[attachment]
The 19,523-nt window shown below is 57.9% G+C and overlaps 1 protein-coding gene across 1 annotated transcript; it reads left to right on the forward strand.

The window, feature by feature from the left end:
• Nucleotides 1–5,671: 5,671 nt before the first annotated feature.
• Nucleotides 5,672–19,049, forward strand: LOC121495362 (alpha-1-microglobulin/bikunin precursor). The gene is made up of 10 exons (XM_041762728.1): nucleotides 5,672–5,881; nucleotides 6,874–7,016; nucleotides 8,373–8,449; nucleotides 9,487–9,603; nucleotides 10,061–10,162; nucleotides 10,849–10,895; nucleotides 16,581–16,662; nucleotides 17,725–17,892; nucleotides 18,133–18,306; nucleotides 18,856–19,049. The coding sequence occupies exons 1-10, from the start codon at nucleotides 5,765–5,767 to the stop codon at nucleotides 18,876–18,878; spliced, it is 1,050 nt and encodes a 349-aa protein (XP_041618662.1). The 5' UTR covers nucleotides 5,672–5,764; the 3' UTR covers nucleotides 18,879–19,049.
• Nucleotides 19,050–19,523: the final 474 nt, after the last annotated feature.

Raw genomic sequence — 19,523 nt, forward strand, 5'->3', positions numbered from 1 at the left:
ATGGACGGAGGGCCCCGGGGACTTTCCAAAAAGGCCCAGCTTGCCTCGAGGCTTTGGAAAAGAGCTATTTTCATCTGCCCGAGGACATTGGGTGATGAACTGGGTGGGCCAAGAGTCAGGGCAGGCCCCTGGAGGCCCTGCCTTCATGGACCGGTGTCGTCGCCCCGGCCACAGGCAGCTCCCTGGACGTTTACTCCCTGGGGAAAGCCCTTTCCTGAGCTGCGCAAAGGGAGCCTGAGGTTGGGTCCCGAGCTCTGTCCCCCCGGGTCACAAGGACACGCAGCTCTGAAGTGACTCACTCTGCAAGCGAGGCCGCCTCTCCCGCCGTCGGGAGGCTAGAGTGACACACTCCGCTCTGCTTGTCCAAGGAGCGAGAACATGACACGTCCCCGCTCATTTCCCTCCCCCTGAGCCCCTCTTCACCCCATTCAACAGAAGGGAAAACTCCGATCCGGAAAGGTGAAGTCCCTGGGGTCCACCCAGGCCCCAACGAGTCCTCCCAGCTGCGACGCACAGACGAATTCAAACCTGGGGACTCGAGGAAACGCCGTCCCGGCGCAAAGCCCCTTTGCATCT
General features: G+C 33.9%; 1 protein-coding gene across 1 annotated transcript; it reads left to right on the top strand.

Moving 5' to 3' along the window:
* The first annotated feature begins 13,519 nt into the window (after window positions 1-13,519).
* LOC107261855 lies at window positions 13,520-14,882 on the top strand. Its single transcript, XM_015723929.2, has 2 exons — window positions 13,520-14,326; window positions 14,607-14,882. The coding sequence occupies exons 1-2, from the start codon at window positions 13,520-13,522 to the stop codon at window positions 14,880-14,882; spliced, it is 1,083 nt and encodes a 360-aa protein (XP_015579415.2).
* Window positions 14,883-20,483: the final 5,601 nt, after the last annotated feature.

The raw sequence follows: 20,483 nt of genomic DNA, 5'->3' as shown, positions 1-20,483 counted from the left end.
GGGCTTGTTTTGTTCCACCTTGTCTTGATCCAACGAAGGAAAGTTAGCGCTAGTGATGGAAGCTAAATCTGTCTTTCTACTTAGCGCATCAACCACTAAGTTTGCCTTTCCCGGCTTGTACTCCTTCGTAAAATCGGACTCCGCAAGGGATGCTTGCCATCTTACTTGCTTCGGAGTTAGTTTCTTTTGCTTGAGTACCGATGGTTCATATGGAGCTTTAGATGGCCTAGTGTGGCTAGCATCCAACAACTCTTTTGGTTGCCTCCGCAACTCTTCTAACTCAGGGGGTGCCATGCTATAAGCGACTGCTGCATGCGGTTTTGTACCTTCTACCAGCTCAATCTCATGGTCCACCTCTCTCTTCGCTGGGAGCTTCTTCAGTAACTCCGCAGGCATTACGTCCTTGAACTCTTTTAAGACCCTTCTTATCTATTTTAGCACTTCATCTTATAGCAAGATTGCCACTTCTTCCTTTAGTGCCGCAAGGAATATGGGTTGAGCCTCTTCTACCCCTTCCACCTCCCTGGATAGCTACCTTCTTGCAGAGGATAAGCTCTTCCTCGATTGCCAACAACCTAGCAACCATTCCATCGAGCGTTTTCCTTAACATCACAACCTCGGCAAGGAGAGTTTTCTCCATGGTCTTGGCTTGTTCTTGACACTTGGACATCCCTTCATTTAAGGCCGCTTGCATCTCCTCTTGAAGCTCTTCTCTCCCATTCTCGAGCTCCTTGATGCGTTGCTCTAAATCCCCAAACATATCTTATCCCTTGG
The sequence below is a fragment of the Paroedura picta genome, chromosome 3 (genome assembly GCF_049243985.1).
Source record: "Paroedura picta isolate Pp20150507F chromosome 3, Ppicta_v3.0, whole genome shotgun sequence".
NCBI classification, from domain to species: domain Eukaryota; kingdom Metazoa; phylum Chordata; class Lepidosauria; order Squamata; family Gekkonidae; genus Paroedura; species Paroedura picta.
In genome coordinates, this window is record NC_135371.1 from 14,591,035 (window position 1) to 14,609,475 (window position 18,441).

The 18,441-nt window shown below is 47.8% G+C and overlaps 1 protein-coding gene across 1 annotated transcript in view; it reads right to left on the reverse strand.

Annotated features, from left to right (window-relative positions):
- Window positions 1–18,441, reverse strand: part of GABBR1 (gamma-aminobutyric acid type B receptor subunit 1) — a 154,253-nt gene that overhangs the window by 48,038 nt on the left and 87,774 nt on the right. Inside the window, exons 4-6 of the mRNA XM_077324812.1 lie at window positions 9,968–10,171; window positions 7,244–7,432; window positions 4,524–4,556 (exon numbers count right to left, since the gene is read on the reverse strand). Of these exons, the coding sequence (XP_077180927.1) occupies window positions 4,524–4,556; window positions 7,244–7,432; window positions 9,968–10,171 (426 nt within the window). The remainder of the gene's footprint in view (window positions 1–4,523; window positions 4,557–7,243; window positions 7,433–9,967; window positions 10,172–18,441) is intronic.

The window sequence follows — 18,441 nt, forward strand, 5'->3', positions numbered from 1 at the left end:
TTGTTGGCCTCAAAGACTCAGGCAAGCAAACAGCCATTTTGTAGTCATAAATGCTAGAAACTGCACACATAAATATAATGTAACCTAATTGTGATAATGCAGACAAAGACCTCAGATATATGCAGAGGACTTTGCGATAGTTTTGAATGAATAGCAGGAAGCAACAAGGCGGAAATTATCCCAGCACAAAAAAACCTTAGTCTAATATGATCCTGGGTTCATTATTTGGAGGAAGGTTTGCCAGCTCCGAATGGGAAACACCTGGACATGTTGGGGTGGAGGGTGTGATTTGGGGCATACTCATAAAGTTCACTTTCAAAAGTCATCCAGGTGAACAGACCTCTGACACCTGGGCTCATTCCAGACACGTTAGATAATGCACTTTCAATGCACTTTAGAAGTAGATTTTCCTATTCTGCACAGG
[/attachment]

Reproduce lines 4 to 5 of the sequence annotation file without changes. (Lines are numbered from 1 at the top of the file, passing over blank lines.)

• Nucleotides 5,672–19,049, forward strand: LOC121495362 (alpha-1-microglobulin/bikunin precursor). The gene is made up of 10 exons (XM_041762728.1): nucleotides 5,672–5,881; nucleotides 6,874–7,016; nucleotides 8,373–8,449; nucleotides 9,487–9,603; nucleotides 10,061–10,162; nucleotides 10,849–10,895; nucleotides 16,581–16,662; nucleotides 17,725–17,892; nucleotides 18,133–18,306; nucleotides 18,856–19,049. The coding sequence occupies exons 1-10, from the start codon at nucleotides 5,765–5,767 to the stop codon at nucleotides 18,876–18,878; spliced, it is 1,050 nt and encodes a 349-aa protein (XP_041618662.1). The 5' UTR covers nucleotides 5,672–5,764; the 3' UTR covers nucleotides 18,879–19,049.
• Nucleotides 19,050–19,523: the final 474 nt, after the last annotated feature.